By Cannazine, UK
Cannabis E-petition rejected by 10 Downing Street
An E-petition created on the official Home Office website , which called for the release of jailed medical cannabis grower Roderick Cotton, has been rejected by Prime Minister Gordon Brown’s office, just days before Christmas.
The Home Office E-Petition website states “Downing Street is working in partnership with the non-partisan charitable project mySociety.org to provide a service to allow citizens, charities and campaign groups to set up petitions that are hosted on the Downing Street website, enabling anyone to address and deliver a petition directly to the Prime Minister.
According to an e-mail received from 10 Downing Street, “Your petition was classed as being in the following categories: Issues for which an e-petition is not the appropriate channel. This is a matter for direct communication with the Home Office.”
Roderick Cotton was sentenced to 1 year in prison back in November 07, for growing cannabis plants. According to the police evidence which secured the conviction , the plants in question were destined for medical patients who use cannabis to alleviate the symptoms of various medical conditions.
In sentencing Cotton, Judge Marten Coates made it quite clear he was not necessarily incarcerating Mr Cotton as a result of the plants he grew at his home in Rugby.
Judge Coates said “I considered passing a non-custodial sentence but you have ruined that now”, which was a result of Mr Cotton’s refusal to give assurances that he would no longer grow cannabis on behalf of his “care-group”.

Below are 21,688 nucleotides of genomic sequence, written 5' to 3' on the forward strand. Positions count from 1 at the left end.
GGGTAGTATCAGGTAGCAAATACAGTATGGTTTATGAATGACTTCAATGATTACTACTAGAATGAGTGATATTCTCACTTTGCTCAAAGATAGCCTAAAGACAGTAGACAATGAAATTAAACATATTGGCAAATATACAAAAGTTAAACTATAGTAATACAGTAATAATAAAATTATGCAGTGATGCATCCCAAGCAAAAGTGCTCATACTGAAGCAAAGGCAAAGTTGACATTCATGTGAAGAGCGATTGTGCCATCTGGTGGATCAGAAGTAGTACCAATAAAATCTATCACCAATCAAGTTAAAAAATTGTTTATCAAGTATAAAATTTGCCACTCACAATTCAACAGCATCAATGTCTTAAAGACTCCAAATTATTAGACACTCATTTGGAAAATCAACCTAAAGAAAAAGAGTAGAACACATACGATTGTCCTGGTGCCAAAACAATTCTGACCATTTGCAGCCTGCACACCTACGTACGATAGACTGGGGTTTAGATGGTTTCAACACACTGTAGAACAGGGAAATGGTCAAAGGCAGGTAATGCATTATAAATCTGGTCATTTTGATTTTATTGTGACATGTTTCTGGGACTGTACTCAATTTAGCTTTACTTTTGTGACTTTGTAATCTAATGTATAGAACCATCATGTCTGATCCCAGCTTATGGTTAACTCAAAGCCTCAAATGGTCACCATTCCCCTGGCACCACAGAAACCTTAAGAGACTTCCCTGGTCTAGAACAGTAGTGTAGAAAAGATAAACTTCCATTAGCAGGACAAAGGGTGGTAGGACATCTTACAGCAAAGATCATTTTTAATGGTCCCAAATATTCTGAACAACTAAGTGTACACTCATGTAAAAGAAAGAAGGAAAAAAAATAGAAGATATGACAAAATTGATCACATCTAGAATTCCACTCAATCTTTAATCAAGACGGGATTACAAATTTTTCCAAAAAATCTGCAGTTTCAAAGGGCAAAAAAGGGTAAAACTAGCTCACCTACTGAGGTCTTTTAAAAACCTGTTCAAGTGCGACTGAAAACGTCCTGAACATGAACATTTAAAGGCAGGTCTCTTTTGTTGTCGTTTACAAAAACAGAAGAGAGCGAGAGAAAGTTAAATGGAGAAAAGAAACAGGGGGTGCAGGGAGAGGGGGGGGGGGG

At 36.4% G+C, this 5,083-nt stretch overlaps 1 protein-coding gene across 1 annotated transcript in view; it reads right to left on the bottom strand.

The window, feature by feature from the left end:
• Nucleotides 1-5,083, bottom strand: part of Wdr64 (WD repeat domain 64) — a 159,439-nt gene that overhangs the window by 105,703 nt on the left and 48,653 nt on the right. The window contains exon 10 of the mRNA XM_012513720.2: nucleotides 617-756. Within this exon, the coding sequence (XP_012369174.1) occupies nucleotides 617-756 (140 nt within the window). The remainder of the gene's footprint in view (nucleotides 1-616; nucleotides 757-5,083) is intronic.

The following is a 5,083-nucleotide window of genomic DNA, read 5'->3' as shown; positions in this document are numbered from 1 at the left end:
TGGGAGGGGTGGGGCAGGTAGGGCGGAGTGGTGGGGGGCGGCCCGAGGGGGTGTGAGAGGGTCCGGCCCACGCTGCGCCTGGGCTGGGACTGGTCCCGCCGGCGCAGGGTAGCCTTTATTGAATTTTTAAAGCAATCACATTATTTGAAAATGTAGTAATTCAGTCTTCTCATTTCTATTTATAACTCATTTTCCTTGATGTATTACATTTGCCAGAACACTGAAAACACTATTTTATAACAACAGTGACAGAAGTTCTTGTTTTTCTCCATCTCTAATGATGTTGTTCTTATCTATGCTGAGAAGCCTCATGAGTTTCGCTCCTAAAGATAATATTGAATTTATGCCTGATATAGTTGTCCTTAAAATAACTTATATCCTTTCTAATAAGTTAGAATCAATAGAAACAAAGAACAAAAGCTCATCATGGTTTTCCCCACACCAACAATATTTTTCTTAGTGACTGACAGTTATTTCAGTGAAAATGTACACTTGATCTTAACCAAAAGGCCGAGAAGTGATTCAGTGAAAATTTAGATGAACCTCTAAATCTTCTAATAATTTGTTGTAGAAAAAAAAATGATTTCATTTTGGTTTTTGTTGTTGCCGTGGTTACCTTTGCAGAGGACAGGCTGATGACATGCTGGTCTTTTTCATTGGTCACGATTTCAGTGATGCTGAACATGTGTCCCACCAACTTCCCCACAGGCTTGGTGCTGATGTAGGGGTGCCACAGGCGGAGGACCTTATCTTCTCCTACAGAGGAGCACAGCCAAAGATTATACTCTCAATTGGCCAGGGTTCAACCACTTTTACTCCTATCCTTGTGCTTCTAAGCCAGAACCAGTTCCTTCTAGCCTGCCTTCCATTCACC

A spokesman for pro-reform website the ‘Canna Zine’ said “Roderick Cotton should never have been sent to prison in the first place.”
“Evidence provided by police clearly showed Mr Cotton was not involved in any “criminal intent” over and above actually growing the plants. Whilst we realise this in itself contrevenes the law as it stands, cannabis is a prescribed medicine in many countries within the EU, as well as in Canada and North America, making cannabis laws nothing more than a postcode lottery.
“Judge Coates clearly had the option NOT to impose a custodial sentence, but chose not to excercise that right as Mr Cotton refused to be coerced into making a statement which goes against everything he believes in and on the face of things it looks like Mr Cotton was imprisoned for contempt of court, rather than growing cannabis.”
“Clearly Mr Cotton is a man of extremely high integrity, who refused to lie to the courts in a bid to escape a custodial sentence. He has been imprisoned as a result of a wholly altruistic act, which he believes to be “right and just” with every ounce of his being.”
“Whilst the Canna Zine absolutely respects the laws of the land, in this instance, perhaps a non-custodial sentence may have been a more fitting (and humane) punishment?”
“The prison system in the UK is already full to bursting point. A 1 year prison sentence costs the Exchequer in excess of £60,000 to enforce and in the case of a crime which has no victim this is surely spending public money and filling difficult-to-find prison “berth’s” which should be reserved for violent criminals, just for the sake of it.”
“Add to this the cost of the trial and this prison sentence is costing the British tax payer close to £100,000, and all as a result of Mr Cotton’s refusal to say what the judge wanted to hear, and thats just not right.”
According to the Canna Zine, “Mr Cotton is absolutely no risk to the public, and should be released immediately. In an era that’s seen calls for legislation from Chief Constables, from medical professionals and from MP’s, who are all “front line troops” who deal with the “aftermath” of drugs on a daily basis, a person who is NOT involved in selling cannabis for personal gain, should not be imprisoned.”
The Canna Zine plans, as instructed, on communicating directly with the Home Office.
Set up in February 2007, the Canna Zine is the first-in-the-world news agency dedicated to the global issues surrounding cannabis and hemp. To post your free cannabis or hemp press release, sign up for a free account on http://pr.cannazine.co.uk , post your release, and let PR.Canna Zine do the rest.